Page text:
Schools educate kids; movements don’t

In a recent column for USA Today, Rick Hess and Michael McShane argued that “creeping bureaucratization and regulation are endangering the entire charter school movement.”  I’d argue the opposite: The real danger to the charter movement is lack of effective regulatory enforcement.

In their column, Hess and McShane put the best possible face on charter successes. “Objective analysis has also found charter schools to be successful, particularly with students from low income backgrounds,” they write. “In 2013, researchers at Stanford University studied charter schools in 27 states and found that, on average, students in charter schools outperform traditional public school students in reading, and do about the same in math. Students below the poverty line and African-American students were both found to fare better in charter than in public schools when their standardized test scores were disaggregated.”

Certainly there have been sectorwide improvements since 2009, when the Center for Research on Education Outcomes (CREDO, home of the same Stanford researchers cited above) issued a highly influential report, which found “a disturbing – and far reaching – subset of poorly performing charter schools.”  CREDO’s 2013 update notes important improvements and can indeed be summarized at the broadest level (as Hess and McShane have done) as positive.

Distinctions that matter: Kids are educated in individual schools, not by movements

But children are educated at individual schools, not by the broader charter movement, and CREDO’s 2013 report makes clear that such distinctions matter. Once you dig beyond average performance note the researchers, “there remain a worrying number of charter schools whose learning gains are … substantially worse than the local alternative.” Importantly, the CREDO reports also found that the quality of the charter schools varies significantly across states and cities.

The reality is that governance – the right governance, not bureaucracy for bureaucracy’s sake – matters immensely. And in the charter sector, effective governance sits with effective authorizers.

Why risk persists: Bad schools, not too much regulation

That warning should keep charter advocates on their toes. The persistent existence of poor performing charter schools (and operators who do things such as raise barriers for admission to their schools) does a disservice to families and children, and puts the entire charter movement – including the substantial number of high-quality schools and charter management operators (CMOs) operating in long underserved communities – at risk.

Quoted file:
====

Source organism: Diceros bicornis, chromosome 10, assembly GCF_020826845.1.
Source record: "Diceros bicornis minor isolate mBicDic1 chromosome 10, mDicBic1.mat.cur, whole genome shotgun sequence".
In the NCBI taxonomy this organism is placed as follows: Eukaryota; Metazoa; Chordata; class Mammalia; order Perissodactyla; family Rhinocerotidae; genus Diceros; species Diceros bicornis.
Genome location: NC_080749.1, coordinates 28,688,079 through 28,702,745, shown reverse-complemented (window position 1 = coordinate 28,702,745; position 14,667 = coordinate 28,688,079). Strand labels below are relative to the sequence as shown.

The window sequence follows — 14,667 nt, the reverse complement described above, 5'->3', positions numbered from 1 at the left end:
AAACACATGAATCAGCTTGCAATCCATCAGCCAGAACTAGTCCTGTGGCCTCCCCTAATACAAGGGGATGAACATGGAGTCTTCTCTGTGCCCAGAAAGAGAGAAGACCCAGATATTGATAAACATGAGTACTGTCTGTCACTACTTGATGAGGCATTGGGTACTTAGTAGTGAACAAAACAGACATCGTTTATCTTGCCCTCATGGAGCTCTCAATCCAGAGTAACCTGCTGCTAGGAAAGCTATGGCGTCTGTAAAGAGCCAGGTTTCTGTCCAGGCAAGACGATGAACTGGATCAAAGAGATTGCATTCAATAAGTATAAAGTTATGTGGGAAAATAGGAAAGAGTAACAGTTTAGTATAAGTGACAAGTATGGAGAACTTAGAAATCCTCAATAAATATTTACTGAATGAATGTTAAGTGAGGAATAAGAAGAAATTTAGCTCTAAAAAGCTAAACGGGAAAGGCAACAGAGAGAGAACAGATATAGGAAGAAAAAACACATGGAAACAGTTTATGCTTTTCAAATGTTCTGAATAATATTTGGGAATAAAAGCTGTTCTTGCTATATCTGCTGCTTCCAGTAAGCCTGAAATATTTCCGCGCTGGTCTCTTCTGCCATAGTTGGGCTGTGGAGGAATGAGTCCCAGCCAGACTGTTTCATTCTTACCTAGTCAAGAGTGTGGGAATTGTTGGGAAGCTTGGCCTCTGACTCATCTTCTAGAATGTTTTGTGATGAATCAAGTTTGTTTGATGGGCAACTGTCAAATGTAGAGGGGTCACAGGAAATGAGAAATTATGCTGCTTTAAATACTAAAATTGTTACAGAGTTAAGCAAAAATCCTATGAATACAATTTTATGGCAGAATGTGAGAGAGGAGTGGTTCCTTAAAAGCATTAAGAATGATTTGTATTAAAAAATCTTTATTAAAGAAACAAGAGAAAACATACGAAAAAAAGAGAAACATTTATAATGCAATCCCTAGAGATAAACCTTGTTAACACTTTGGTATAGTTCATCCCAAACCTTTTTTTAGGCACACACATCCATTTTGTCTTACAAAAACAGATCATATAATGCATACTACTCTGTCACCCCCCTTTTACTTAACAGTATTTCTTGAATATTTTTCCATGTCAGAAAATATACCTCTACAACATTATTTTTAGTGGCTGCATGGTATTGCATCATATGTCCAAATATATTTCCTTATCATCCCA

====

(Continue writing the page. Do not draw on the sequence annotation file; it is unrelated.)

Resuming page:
The reality is that governance – the right governance, not bureaucracy for bureaucracy’s sake – matters immensely. And in the charter sector, effective governance sits with effective authorizers.

Three rungs of charter school performance; three types of authorizers

Greg Richmond of the National Association of Charter School Authorizers (NACSA) makes exactly that case as part of a Fordham-sponsored charter school policy wonk-a-thon.

“When one looks at CREDO’s 2009 and 2013 studies, three types of performance emerge,” Richmond writes. “First, states with the best charter school performance are those with good authorizers who have maintained high standards and have closed failing schools. See New York, Louisiana and Massachusetts. The lowest quality states have been those with authorizers who have had low standards. See Texas, Ohio and others. Second, states where overall charter performance is no different than traditional public schools have had random, often adversarial authorizing practices. See California…

“We [see] again and again that authorizers have a tremendous impact on the overall quality of a charter sector in a city or state.”

Yes, exactly. Authorizing matters. A lot.

Good governance serves kids, families — and strengthens the ed reform movement

Now let’s get back to Hess and McShane’s claim about the dangers of creeping regulation, starting with a simple question: Do states and cities with strong and active authorizers staunch the sector? Resoundingly, no. “Strong authorizer” cities like New Orleans and Washington, DC have some of the largest and highest performing charter school sectors in the nation. In 2013, CREDO found that compared to their peers in traditional public schools, New Orleans charter school students got an educational “benefit equivalent to about 28 more days of learning in reading and 72 additional days of learning in math.” In DC, charter school students got the “equivalent educational benefit each year of 99 extra days in school.”

I’d argue that these cities’ active regulation and oversight of their sectors – including rigorous application processes, willingness to close poor performers, and attempts to streamline the growth of high performers­  – not only provide better options for kids in those cities, but also protect the entire movement.

Hess and McShane write that “it is time we try something different.” I agree. We should stop painting the entire sector with a broad brush and, rather, look at the local context. We should be identifying lax authorizers that allow the continuance and proliferation of bad schools and stripping them of their ability to “oversee” schools. We should identify those authorizers that successfully protect the public good – and in doing so protect the movement – and celebrate them.